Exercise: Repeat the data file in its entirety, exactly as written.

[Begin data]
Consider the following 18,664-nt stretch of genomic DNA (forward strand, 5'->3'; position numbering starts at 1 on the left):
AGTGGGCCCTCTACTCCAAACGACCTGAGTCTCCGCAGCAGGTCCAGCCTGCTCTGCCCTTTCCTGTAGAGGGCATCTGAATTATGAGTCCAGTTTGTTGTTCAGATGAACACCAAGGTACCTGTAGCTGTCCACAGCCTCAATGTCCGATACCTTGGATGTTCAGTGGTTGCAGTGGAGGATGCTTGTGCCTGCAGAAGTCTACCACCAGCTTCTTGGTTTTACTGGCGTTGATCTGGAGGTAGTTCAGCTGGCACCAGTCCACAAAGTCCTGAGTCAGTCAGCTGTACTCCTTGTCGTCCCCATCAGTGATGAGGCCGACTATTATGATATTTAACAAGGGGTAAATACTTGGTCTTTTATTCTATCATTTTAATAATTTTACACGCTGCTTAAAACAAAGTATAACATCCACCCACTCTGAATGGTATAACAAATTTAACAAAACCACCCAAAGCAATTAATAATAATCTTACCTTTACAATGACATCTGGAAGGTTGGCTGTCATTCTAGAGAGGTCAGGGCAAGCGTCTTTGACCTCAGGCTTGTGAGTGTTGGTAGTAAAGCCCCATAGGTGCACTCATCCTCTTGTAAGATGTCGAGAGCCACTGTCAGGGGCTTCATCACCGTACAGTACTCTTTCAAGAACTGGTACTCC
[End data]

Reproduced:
Consider the following 18,664-nt stretch of genomic DNA (forward strand, 5'->3'; position numbering starts at 1 on the left):
AGTGGGCCCTCTACTCCAAACGACCTGAGTCTCCGCAGCAGGTCCAGCCTGCTCTGCCCTTTCCTGTAGAGGGCATCTGAATTATGAGTCCAGTTTGTTGTTCAGATGAACACCAAGGTACCTGTAGCTGTCCACAGCCTCAATGTCCGATACCTTGGATGTTCAGTGGTTGCAGTGGAGGATGCTTGTGCCTGCAGAAGTCTACCACCAGCTTCTTGGTTTTACTGGCGTTGATCTGGAGGTAGTTCAGCTGGCACCAGTCCACAAAGTCCTGAGTCAGTCAGCTGTACTCCTTGTCGTCCCCATCAGTGATGAGGCCGACTATTATGATATTTAACAAGGGGTAAATACTTGGTCTTTTATTCTATCATTTTAATAATTTTACACGCTGCTTAAAACAAAGTATAACATCCACCCACTCTGAATGGTATAACAAATTTAACAAAACCACCCAAAGCAATTAATAATAATCTTACCTTTACAATGACATCTGGAAGGTTGGCTGTCATTCTAGAGAGGTCAGGGCAAGCGTCTTTGACCTCAGGCTTGTGAGTGTTGGTAGTAAAGCCCCATAGGTGCACTCATCCTCTTGTAAGATGTCGAGAGCCACTGTCAGGGGCTTCATCACCGTACAGTACTCTTTCAAGAACTGGTACTCC